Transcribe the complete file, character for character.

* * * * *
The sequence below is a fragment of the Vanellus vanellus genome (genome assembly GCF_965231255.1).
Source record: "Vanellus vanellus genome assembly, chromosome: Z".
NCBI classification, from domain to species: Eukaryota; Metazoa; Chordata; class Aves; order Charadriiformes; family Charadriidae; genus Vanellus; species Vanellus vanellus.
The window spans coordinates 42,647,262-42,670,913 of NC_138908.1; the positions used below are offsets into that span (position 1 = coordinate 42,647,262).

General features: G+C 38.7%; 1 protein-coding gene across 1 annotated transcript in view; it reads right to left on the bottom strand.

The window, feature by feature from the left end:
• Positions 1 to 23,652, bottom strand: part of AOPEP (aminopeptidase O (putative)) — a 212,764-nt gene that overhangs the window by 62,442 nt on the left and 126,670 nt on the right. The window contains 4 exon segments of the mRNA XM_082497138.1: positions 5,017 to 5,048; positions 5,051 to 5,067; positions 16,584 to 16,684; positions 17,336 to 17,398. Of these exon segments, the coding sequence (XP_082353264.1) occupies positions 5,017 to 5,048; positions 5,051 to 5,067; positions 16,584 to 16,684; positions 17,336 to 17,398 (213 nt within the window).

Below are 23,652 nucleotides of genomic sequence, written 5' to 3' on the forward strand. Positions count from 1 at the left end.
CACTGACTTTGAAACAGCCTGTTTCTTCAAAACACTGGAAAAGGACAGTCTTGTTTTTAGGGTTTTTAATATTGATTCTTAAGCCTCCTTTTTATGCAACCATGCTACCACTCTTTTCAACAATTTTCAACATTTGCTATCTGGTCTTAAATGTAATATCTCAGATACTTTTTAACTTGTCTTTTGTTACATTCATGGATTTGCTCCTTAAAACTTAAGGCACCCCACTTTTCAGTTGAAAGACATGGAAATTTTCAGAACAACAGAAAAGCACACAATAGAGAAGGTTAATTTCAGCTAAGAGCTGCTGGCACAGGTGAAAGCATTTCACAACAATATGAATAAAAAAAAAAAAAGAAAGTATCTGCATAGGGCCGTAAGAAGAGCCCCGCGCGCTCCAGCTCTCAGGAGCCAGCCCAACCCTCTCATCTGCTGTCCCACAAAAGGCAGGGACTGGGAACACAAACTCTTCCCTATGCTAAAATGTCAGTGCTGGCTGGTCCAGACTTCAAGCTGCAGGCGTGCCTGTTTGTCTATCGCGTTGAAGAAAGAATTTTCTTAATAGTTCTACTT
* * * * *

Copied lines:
The sequence below is a fragment of the Vanellus vanellus genome (genome assembly GCF_965231255.1).
Source record: "Vanellus vanellus genome assembly, chromosome: Z".
NCBI classification, from domain to species: Eukaryota; Metazoa; Chordata; class Aves; order Charadriiformes; family Charadriidae; genus Vanellus; species Vanellus vanellus.
The window spans coordinates 42,647,262-42,670,913 of NC_138908.1; the positions used below are offsets into that span (position 1 = coordinate 42,647,262).

General features: G+C 38.7%; 1 protein-coding gene across 1 annotated transcript in view; it reads right to left on the bottom strand.

The window, feature by feature from the left end:
• Positions 1 to 23,652, bottom strand: part of AOPEP (aminopeptidase O (putative)) — a 212,764-nt gene that overhangs the window by 62,442 nt on the left and 126,670 nt on the right. The window contains 4 exon segments of the mRNA XM_082497138.1: positions 5,017 to 5,048; positions 5,051 to 5,067; positions 16,584 to 16,684; positions 17,336 to 17,398. Of these exon segments, the coding sequence (XP_082353264.1) occupies positions 5,017 to 5,048; positions 5,051 to 5,067; positions 16,584 to 16,684; positions 17,336 to 17,398 (213 nt within the window).

Below are 23,652 nucleotides of genomic sequence, written 5' to 3' on the forward strand. Positions count from 1 at the left end.
CACTGACTTTGAAACAGCCTGTTTCTTCAAAACACTGGAAAAGGACAGTCTTGTTTTTAGGGTTTTTAATATTGATTCTTAAGCCTCCTTTTTATGCAACCATGCTACCACTCTTTTCAACAATTTTCAACATTTGCTATCTGGTCTTAAATGTAATATCTCAGATACTTTTTAACTTGTCTTTTGTTACATTCATGGATTTGCTCCTTAAAACTTAAGGCACCCCACTTTTCAGTTGAAAGACATGGAAATTTTCAGAACAACAGAAAAGCACACAATAGAGAAGGTTAATTTCAGCTAAGAGCTGCTGGCACAGGTGAAAGCATTTCACAACAATATGAATAAAAAAAAAAAAAGAAAGTATCTGCATAGGGCCGTAAGAAGAGCCCCGCGCGCTCCAGCTCTCAGGAGCCAGCCCAACCCTCTCATCTGCTGTCCCACAAAAGGCAGGGACTGGGAACACAAACTCTTCCCTATGCTAAAATGTCAGTGCTGGCTGGTCCAGACTTCAAGCTGCAGGCGTGCCTGTTTGTCTATCGCGTTGAAGAAAGAATTTTCTTAATAGTTCTACTT